Step 4: Lay landscape fabric to kill the Bermuda grass

Adding landscape fabric on top of the soil as an additional barrier to help kill the Bermuda grass is an important step.

Look for a permeable landscape fabric that will let water, air, and nutrients get to soil, rather than a plastic type that repels water. 

Cut the landscape fabric to size and then hold it in place with landscape staples

How to Kill Bermuda Grass Without Chemicals Before Planting a Garden
How to Kill Bermuda Grass Without Chemicals Before Planting a Garden

Step 5: Add raised bed gardens

We assembled the raised beds and put them in place. I use these Deep Root Cedar Beds from Gardener’s Supply in my garden. Read my review of them here

How to Kill Bermuda Grass Without Chemicals Before Planting a Garden

Step 6: Layer cardboard in beds to kill Bermuda grass

The garden beds and watering grids came in large cardboard boxes which were perfect for layering in the beds as an additional barrier to kill the Bermuda grass

How to Kill Bermuda Grass Without Chemicals Before Planting a Garden

Step 7: Add soil mix to beds

My favorite soil mix for raised beds is a combination of compost, vermiculite, and peat moss

You can read more about “The Best Soil for Raised Bed Vegetable Gardening” in this article. 

How to Kill Bermuda Grass Without Chemicals Before Planting a Garden

Step 8: Add wood chips between the beds

A layer of wood chips on top of the weed cloth between the beds helps keep the Bermuda grass from coming back. The wood chips also give the garden a complete, finished look.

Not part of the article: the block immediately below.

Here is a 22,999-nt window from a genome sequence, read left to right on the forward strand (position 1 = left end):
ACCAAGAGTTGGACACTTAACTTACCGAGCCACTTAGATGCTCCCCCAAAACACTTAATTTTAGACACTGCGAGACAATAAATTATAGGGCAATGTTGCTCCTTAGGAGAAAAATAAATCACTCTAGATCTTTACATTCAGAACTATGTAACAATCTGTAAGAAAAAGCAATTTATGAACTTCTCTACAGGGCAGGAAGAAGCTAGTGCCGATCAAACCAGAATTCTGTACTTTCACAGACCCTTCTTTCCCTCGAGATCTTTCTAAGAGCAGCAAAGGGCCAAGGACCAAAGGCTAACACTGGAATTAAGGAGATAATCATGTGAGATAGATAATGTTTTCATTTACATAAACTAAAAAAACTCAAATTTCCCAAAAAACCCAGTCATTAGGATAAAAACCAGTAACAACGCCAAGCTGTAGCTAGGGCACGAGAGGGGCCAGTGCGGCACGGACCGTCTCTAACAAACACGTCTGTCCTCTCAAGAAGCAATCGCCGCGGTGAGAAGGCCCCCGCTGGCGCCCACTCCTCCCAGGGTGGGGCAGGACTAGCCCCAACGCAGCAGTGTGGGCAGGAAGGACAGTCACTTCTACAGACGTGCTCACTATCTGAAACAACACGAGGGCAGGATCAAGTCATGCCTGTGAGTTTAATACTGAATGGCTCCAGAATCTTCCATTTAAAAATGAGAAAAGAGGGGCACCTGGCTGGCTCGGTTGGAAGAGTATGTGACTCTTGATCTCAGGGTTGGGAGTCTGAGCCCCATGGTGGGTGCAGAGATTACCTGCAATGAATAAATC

We used brown wood chips from Home Depot. You can also get wood chips for free from ChipDrop.com

How to Kill Bermuda Grass Without Chemicals Before Planting a Garden

Step 9: Install watering system (part 2)

I attached watering grids from Garden in Minutes to the irrigation lines we fed into each bed. The watering grids provide consistent and even watering, and divide your garden for square foot gardening. Best of all, they are simple to install. Adding a control valve in the line helps control the pressure to each bed. 

How to Kill Bermuda Grass Without Chemicals Before Planting a Garden

Step 10: Plant your garden

The hard work is done, and now for the fun part — planting. Use a planting guide meant for your area, and add seeds and transplants to your new garden. 

I planted roselle hibiscus, sweet potatoes, squash, beans, Malabar spinach, luffa, Armenian cucumbers, tomatillos, zinnias, sunflowers, basil, and more in my new garden beds. 

How to Kill Bermuda Grass Without Chemicals Before Planting a Garden

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2 comments on “How to Kill Bermuda Grass Without Chemicals Before Planting a Garden”

    • Bermuda grass is tough. My areas with weed cloth are Bermuda free. However, any spots that I missed laying cloth down now have Bermuda grass growing in them. I’m going back and layering more weed cloth and cardboard.